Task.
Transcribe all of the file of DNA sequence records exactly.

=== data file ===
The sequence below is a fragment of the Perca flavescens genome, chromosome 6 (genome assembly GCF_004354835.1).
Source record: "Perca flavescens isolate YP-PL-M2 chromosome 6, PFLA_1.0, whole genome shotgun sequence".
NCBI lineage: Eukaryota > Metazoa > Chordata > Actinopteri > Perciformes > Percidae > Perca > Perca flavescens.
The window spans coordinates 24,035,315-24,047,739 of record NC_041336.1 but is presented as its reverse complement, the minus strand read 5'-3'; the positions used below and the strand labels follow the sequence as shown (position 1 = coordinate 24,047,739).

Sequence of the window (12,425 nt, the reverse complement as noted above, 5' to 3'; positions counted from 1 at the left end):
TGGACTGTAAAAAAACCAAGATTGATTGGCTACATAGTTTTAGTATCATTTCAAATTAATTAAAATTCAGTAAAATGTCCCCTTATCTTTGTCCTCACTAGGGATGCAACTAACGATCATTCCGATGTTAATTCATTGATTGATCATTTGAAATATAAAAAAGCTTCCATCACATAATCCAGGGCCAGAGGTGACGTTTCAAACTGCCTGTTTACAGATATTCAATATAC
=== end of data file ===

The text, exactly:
The sequence below is a fragment of the Perca flavescens genome, chromosome 6 (genome assembly GCF_004354835.1).
Source record: "Perca flavescens isolate YP-PL-M2 chromosome 6, PFLA_1.0, whole genome shotgun sequence".
NCBI lineage: Eukaryota > Metazoa > Chordata > Actinopteri > Perciformes > Percidae > Perca > Perca flavescens.
The window spans coordinates 24,035,315-24,047,739 of record NC_041336.1 but is presented as its reverse complement, the minus strand read 5'-3'; the positions used below and the strand labels follow the sequence as shown (position 1 = coordinate 24,047,739).

Sequence of the window (12,425 nt, the reverse complement as noted above, 5' to 3'; positions counted from 1 at the left end):
TGGACTGTAAAAAAACCAAGATTGATTGGCTACATAGTTTTAGTATCATTTCAAATTAATTAAAATTCAGTAAAATGTCCCCTTATCTTTGTCCTCACTAGGGATGCAACTAACGATCATTCCGATGTTAATTCATTGATTGATCATTTGAAATATAAAAAAGCTTCCATCACATAATCCAGGGCCAGAGGTGACGTTTCAAACTGCCTGTTTACAGATATTCAATATAC